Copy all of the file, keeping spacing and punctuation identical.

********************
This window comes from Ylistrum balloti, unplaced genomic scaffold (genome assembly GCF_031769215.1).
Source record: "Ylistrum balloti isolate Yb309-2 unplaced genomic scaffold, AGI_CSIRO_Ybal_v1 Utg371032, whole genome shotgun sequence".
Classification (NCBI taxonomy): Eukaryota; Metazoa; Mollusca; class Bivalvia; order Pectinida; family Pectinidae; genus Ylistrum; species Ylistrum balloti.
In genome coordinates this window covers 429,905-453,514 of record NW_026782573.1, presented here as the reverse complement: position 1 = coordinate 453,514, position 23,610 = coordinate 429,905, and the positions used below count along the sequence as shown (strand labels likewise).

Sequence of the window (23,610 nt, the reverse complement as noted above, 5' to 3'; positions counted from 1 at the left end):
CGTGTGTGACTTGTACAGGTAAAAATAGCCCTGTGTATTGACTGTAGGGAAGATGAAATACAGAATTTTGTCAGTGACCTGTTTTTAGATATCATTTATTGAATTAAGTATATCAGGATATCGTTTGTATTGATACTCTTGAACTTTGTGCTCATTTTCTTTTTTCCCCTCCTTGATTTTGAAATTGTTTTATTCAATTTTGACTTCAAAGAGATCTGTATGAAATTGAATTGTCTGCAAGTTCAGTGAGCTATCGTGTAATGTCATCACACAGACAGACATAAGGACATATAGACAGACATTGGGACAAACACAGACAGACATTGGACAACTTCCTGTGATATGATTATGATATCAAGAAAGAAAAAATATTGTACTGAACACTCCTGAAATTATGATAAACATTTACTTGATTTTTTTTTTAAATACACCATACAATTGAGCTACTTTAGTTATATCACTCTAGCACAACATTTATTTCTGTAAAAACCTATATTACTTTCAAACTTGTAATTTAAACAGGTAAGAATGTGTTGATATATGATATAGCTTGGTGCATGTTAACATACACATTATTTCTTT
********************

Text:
This window comes from Ylistrum balloti, unplaced genomic scaffold (genome assembly GCF_031769215.1).
Source record: "Ylistrum balloti isolate Yb309-2 unplaced genomic scaffold, AGI_CSIRO_Ybal_v1 Utg371032, whole genome shotgun sequence".
Classification (NCBI taxonomy): Eukaryota; Metazoa; Mollusca; class Bivalvia; order Pectinida; family Pectinidae; genus Ylistrum; species Ylistrum balloti.
In genome coordinates this window covers 429,905-453,514 of record NW_026782573.1, presented here as the reverse complement: position 1 = coordinate 453,514, position 23,610 = coordinate 429,905, and the positions used below count along the sequence as shown (strand labels likewise).

Sequence of the window (23,610 nt, the reverse complement as noted above, 5' to 3'; positions counted from 1 at the left end):
CGTGTGTGACTTGTACAGGTAAAAATAGCCCTGTGTATTGACTGTAGGGAAGATGAAATACAGAATTTTGTCAGTGACCTGTTTTTAGATATCATTTATTGAATTAAGTATATCAGGATATCGTTTGTATTGATACTCTTGAACTTTGTGCTCATTTTCTTTTTTCCCCTCCTTGATTTTGAAATTGTTTTATTCAATTTTGACTTCAAAGAGATCTGTATGAAATTGAATTGTCTGCAAGTTCAGTGAGCTATCGTGTAATGTCATCACACAGACAGACATAAGGACATATAGACAGACATTGGGACAAACACAGACAGACATTGGACAACTTCCTGTGATATGATTATGATATCAAGAAAGAAAAAATATTGTACTGAACACTCCTGAAATTATGATAAACATTTACTTGATTTTTTTTTTAAATACACCATACAATTGAGCTACTTTAGTTATATCACTCTAGCACAACATTTATTTCTGTAAAAACCTATATTACTTTCAAACTTGTAATTTAAACAGGTAAGAATGTGTTGATATATGATATAGCTTGGTGCATGTTAACATACACATTATTTCTTT